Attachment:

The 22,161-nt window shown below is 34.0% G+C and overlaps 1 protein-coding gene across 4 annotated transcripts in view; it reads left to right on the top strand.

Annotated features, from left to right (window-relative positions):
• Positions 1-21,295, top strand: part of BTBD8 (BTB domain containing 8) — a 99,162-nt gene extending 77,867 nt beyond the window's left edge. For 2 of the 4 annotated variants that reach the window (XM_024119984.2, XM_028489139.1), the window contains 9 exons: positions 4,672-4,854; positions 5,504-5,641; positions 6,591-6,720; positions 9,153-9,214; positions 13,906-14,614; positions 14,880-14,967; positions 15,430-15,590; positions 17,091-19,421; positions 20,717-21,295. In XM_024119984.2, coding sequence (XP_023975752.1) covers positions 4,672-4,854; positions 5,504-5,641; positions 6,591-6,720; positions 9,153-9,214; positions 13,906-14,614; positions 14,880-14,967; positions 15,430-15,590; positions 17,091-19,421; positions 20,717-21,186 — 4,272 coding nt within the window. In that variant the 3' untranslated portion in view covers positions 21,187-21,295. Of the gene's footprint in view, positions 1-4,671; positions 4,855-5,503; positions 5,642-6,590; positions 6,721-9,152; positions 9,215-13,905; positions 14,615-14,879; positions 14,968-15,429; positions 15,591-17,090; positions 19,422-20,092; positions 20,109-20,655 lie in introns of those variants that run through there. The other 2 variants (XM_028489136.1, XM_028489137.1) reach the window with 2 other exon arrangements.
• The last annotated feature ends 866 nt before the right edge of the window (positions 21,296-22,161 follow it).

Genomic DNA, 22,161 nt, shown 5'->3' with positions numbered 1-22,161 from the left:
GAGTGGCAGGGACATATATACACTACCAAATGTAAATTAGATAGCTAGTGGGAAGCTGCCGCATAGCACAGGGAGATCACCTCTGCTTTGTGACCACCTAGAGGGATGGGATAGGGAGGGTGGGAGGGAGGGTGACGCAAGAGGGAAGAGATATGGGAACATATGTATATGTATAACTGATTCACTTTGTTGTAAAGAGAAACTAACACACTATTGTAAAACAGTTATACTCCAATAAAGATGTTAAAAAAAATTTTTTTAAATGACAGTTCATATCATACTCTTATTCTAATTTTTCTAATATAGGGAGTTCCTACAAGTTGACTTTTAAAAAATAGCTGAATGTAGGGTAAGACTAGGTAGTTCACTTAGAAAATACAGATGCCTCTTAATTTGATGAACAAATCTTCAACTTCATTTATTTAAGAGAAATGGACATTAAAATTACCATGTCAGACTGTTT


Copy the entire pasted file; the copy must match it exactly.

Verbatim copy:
The 22,161-nt window shown below is 34.0% G+C and overlaps 1 protein-coding gene across 4 annotated transcripts in view; it reads left to right on the top strand.

Annotated features, from left to right (window-relative positions):
• Positions 1-21,295, top strand: part of BTBD8 (BTB domain containing 8) — a 99,162-nt gene extending 77,867 nt beyond the window's left edge. For 2 of the 4 annotated variants that reach the window (XM_024119984.2, XM_028489139.1), the window contains 9 exons: positions 4,672-4,854; positions 5,504-5,641; positions 6,591-6,720; positions 9,153-9,214; positions 13,906-14,614; positions 14,880-14,967; positions 15,430-15,590; positions 17,091-19,421; positions 20,717-21,295. In XM_024119984.2, coding sequence (XP_023975752.1) covers positions 4,672-4,854; positions 5,504-5,641; positions 6,591-6,720; positions 9,153-9,214; positions 13,906-14,614; positions 14,880-14,967; positions 15,430-15,590; positions 17,091-19,421; positions 20,717-21,186 — 4,272 coding nt within the window. In that variant the 3' untranslated portion in view covers positions 21,187-21,295. Of the gene's footprint in view, positions 1-4,671; positions 4,855-5,503; positions 5,642-6,590; positions 6,721-9,152; positions 9,215-13,905; positions 14,615-14,879; positions 14,968-15,429; positions 15,591-17,090; positions 19,422-20,092; positions 20,109-20,655 lie in introns of those variants that run through there. The other 2 variants (XM_028489136.1, XM_028489137.1) reach the window with 2 other exon arrangements.
• The last annotated feature ends 866 nt before the right edge of the window (positions 21,296-22,161 follow it).

Genomic DNA, 22,161 nt, shown 5'->3' with positions numbered 1-22,161 from the left:
GAGTGGCAGGGACATATATACACTACCAAATGTAAATTAGATAGCTAGTGGGAAGCTGCCGCATAGCACAGGGAGATCACCTCTGCTTTGTGACCACCTAGAGGGATGGGATAGGGAGGGTGGGAGGGAGGGTGACGCAAGAGGGAAGAGATATGGGAACATATGTATATGTATAACTGATTCACTTTGTTGTAAAGAGAAACTAACACACTATTGTAAAACAGTTATACTCCAATAAAGATGTTAAAAAAAATTTTTTTAAATGACAGTTCATATCATACTCTTATTCTAATTTTTCTAATATAGGGAGTTCCTACAAGTTGACTTTTAAAAAATAGCTGAATGTAGGGTAAGACTAGGTAGTTCACTTAGAAAATACAGATGCCTCTTAATTTGATGAACAAATCTTCAACTTCATTTATTTAAGAGAAATGGACATTAAAATTACCATGTCAGACTGTTT